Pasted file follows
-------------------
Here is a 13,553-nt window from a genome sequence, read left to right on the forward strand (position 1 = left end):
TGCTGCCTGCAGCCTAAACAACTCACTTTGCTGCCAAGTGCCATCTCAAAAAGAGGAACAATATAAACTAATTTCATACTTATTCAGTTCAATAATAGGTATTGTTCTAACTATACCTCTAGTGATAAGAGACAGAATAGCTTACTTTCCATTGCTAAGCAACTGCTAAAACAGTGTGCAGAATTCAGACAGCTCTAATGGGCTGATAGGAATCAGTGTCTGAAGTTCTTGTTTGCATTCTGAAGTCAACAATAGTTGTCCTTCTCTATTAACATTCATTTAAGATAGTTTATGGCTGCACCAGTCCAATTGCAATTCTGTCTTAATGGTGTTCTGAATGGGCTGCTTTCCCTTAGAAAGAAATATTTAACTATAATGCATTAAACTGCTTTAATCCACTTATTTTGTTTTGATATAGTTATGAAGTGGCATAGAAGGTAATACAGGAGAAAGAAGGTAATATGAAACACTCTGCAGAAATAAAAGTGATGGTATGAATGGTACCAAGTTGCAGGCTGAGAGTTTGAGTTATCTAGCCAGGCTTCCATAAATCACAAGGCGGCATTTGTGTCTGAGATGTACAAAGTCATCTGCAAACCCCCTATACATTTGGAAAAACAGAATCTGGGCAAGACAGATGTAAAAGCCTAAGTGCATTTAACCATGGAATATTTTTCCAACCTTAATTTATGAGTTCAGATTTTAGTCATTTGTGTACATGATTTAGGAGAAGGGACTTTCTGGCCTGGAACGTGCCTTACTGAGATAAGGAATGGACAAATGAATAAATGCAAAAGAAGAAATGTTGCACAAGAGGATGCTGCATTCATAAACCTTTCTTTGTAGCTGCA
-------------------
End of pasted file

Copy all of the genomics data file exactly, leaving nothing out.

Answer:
Here is a 13,553-nt window from a genome sequence, read left to right on the forward strand (position 1 = left end):
TGCTGCCTGCAGCCTAAACAACTCACTTTGCTGCCAAGTGCCATCTCAAAAAGAGGAACAATATAAACTAATTTCATACTTATTCAGTTCAATAATAGGTATTGTTCTAACTATACCTCTAGTGATAAGAGACAGAATAGCTTACTTTCCATTGCTAAGCAACTGCTAAAACAGTGTGCAGAATTCAGACAGCTCTAATGGGCTGATAGGAATCAGTGTCTGAAGTTCTTGTTTGCATTCTGAAGTCAACAATAGTTGTCCTTCTCTATTAACATTCATTTAAGATAGTTTATGGCTGCACCAGTCCAATTGCAATTCTGTCTTAATGGTGTTCTGAATGGGCTGCTTTCCCTTAGAAAGAAATATTTAACTATAATGCATTAAACTGCTTTAATCCACTTATTTTGTTTTGATATAGTTATGAAGTGGCATAGAAGGTAATACAGGAGAAAGAAGGTAATATGAAACACTCTGCAGAAATAAAAGTGATGGTATGAATGGTACCAAGTTGCAGGCTGAGAGTTTGAGTTATCTAGCCAGGCTTCCATAAATCACAAGGCGGCATTTGTGTCTGAGATGTACAAAGTCATCTGCAAACCCCCTATACATTTGGAAAAACAGAATCTGGGCAAGACAGATGTAAAAGCCTAAGTGCATTTAACCATGGAATATTTTTCCAACCTTAATTTATGAGTTCAGATTTTAGTCATTTGTGTACATGATTTAGGAGAAGGGACTTTCTGGCCTGGAACGTGCCTTACTGAGATAAGGAATGGACAAATGAATAAATGCAAAAGAAGAAATGTTGCACAAGAGGATGCTGCATTCATAAACCTTTCTTTGTAGCTGCA